Compile your code adding the flag -g: Example "-O3 -g"
The command to use Vtune is vtl, Please look at this web page to find out more information on options and usage. vtl -help
To start Vtune (make sure vtl is in your path)vtl activity act1 -c sampling \ -o "-ec en='CPU_CYCLES',en='IA64_INST_RETIRED-THIS',en='L3_MISSES'" \ -d 360 0 -app /home/$USER/Source/a.out run
After the activity has been run you can check its name:
Next find out the process-id number for your application.
vtl view a1::r1 -processes > OUT-proc
look at file OUT-proc and find out the process number, the find out
what modules are associated with this pid.
vtl view a1::r1 -modules -pid 7023 > OUT-modules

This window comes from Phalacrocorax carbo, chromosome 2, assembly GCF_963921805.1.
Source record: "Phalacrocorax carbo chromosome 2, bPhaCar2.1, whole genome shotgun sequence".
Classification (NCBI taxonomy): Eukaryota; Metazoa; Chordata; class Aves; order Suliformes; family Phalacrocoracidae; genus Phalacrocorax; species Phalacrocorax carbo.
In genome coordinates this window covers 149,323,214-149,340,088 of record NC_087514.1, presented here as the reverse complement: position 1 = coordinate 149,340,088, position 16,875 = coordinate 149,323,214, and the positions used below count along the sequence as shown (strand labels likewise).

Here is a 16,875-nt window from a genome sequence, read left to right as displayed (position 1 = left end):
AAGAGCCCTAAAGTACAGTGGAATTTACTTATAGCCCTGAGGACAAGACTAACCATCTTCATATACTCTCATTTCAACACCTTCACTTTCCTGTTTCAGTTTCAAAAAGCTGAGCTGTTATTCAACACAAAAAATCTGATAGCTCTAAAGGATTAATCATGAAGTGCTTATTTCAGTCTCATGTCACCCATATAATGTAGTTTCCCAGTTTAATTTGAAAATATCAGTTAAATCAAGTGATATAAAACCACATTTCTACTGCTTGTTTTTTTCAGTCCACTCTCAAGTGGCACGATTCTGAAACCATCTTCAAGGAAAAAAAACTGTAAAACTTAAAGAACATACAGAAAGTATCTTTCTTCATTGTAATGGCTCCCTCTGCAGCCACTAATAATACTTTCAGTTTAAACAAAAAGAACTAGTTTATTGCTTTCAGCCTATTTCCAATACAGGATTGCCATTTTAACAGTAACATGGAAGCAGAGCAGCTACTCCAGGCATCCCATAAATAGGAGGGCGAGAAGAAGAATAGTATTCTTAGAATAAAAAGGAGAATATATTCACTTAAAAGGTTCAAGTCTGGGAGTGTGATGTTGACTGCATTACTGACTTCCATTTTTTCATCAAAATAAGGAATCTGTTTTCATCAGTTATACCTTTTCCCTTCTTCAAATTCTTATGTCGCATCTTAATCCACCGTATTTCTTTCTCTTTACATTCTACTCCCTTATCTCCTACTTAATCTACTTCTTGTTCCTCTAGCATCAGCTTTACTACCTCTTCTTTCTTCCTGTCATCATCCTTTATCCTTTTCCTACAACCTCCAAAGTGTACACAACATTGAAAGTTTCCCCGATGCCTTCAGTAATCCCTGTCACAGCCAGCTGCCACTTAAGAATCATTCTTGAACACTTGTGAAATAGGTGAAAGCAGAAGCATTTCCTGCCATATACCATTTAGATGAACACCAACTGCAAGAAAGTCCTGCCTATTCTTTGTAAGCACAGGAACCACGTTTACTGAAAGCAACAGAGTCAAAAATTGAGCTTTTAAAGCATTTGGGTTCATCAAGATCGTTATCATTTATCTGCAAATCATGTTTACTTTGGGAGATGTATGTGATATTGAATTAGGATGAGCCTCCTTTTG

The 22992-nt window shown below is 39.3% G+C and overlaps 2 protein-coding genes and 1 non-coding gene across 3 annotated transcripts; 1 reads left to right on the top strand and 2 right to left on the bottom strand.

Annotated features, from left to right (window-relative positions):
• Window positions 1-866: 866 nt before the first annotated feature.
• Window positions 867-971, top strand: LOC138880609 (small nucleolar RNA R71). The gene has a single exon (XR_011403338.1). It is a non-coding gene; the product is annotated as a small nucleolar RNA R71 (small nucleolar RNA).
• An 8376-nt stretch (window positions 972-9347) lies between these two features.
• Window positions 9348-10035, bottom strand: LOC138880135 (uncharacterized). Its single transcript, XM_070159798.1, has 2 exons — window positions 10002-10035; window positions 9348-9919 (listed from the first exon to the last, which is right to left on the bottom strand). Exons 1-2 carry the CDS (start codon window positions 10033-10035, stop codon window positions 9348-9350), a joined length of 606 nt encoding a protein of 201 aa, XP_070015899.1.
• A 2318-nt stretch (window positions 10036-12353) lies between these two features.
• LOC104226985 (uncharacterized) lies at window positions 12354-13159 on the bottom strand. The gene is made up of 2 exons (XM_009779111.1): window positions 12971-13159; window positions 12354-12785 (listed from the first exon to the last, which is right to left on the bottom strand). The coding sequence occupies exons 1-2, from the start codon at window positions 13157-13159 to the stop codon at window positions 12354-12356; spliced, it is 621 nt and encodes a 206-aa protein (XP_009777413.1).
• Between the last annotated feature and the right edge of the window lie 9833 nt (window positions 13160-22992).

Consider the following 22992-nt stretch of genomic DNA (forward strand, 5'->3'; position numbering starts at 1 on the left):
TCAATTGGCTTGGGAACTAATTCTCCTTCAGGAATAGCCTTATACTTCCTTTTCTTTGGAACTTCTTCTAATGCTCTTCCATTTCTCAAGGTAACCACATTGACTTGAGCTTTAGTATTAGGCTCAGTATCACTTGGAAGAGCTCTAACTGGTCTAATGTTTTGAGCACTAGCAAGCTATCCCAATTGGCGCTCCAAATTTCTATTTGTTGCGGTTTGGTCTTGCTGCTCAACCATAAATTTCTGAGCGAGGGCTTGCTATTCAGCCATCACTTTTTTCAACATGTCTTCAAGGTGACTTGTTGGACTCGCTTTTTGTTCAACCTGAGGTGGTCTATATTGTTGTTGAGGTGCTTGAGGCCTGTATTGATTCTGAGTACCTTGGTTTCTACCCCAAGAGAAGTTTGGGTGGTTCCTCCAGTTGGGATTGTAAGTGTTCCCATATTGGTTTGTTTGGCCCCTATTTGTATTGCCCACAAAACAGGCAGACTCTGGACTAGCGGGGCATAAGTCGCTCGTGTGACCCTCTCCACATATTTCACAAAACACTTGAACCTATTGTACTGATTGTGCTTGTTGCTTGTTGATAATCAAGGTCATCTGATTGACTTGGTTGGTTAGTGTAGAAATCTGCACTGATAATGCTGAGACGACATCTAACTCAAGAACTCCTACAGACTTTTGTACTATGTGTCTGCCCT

Once you select the module, you can find out where the hotspots
in your code are.
vtl view a1::r1 -hf -mn a.out > OUT-hotspots
Now you can look at the output for the previous step and find out
the subroutines or functions where your code spends most of its time,
or where most of the L3 misses take place according to your options.
vtl view a1::r1 -code -mn a.out -fn sub1_ > OUT-sub1 vtl view a1::r1 -code -mn a.out -fn sub2_ > OUT-sub2 vtl view a1::r1 -code -mn a.out -fn sub3_ > OUT-sub3
The output files show the events and the lines in the code where there are hotspots. Users should be able to analyze this information and test possible solutions to improve preformance. For example for this particular code I found that the L3_MISSES can be reduced by adding the compiler flags -pad (pad arrays) and unrolling do loops -unroll8
Likewise, the main do loops where most of the time is consumed in subroutines sub1 and sub2 can be parallelized by using a simple parallel reduction directive in OpenMP, as seen in OUT-sub1 and OUT-sub2